Particularly if one deviates from a strictly phase-oriented process model, there is a danger that the precision of project planning will be reduced and project management will become lax. However, it is one of the paradoxes we have learned from participatory organizational design projects that not only with the increasing number of participants but also with the increasing degree of participation, the tighter the project management has to be. The more creative leeway you give the participants, the more often changes occur that have repercussions in other areas. Interface, communication and stakeholder management must therefore be performed with the utmost professionalism in agile projects, significantly more so than in projects based on a more or less strict waterfall model. Milestone dates must be coordinated and the regular, proactive exchange of information must be ensured.

Written project assignments that are understood and recognized by all participants, a clearly defined project organization, and in particular project managers with sufficient decision-making authority and resources are some of the other elements that have always characterized good project management and are even more important under the more complex conditions of the agile approach.

It is the non-delegable duty of the user, especially the management, to take overall responsibility for the success and thus the overall project management.

Change is important and possible – but what kind of change?

Agile process models allow IT systems to change in the course of their development. Watzlawick et al. distinguish between two forms of change: „one takes place within a particular system, which itself remains unchanged, while the occurrence of the other changes the system itself“ (p. 29). They speak of first-order change and second-order change, respectively.

If we consider an IT application as a system of functions and data that are combined into applications and implemented on specific hardware and operating system platforms, agile process models facilitate first-order change. However, if it is necessary to change the character of the system as a whole, agile process models only marginally facilitate this. Agility therefore does not spare us the elaboration of a well thought-out IT architecture, but they do decisively facilitate first-order change, namely system optimization within the framework of a given architecture.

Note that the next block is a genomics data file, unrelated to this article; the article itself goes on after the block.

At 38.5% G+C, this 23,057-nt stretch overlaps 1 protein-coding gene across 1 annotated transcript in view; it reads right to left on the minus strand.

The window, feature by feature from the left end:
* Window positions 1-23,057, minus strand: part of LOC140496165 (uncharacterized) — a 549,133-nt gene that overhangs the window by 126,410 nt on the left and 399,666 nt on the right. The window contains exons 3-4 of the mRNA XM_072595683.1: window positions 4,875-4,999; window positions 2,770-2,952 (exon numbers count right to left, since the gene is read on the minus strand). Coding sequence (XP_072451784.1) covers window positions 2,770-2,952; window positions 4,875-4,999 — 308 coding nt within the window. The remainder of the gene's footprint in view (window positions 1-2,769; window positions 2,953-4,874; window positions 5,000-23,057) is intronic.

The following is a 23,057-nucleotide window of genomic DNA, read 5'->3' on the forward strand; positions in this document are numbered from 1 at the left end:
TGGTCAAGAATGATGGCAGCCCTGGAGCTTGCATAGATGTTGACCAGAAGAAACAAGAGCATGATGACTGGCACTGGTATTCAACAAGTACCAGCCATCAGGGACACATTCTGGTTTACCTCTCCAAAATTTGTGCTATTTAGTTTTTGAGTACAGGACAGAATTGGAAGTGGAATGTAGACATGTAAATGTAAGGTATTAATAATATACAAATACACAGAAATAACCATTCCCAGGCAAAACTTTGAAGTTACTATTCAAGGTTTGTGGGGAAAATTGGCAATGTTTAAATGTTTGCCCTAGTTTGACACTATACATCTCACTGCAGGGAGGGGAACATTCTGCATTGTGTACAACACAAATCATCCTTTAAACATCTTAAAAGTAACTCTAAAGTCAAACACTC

Good architecture does not come from occasional architects!

Software development without programmers? Software development by the users? Maybe, but it also depends on whom you call programmers and whom you call users. And it certainly also depends on how complex a software system is. If we agree that someone who writes macros in Excel, for example, or performs similar tasks in other systems is not a programmer, we cannot agree with the promises quoted above. If we make an analogy to construction, we see that in the age of prefabricated houses, very many builders no longer need an architect. However, prefabricated houses have been designed by architects and the more or less high quality of the design is recognized by anyone who wants to adapt a prefabricated house to his individual needs. If we go one step further to urban planning, we can clearly see the limits of self-planning in the urban planning stains of some communities. So if we want to avoid a „shake-up“ of the IT landscape (i.e., a collection of isolated solutions with complex interfaces), we cannot avoid having professionals supervise and sometimes guide the users, even in the age of Scrum and XP.

Not to forget: There are also duties of IT in agile projects.

So the duties of the user end where the overall architecture and the optimal technical design of the IT system are concerned, but they apply all the more when it comes to clarifying the strategic, economic and organizational prerequisites and framework conditions of the IT deployment. But this is where the success of the IT deployment is largely decided, regardless of whether we work agile or not.

The successful interaction of many stakeholders does not work without stable structures and disciplined collaboration. Flexibility requires a lot of work, and not just when it comes to yoga.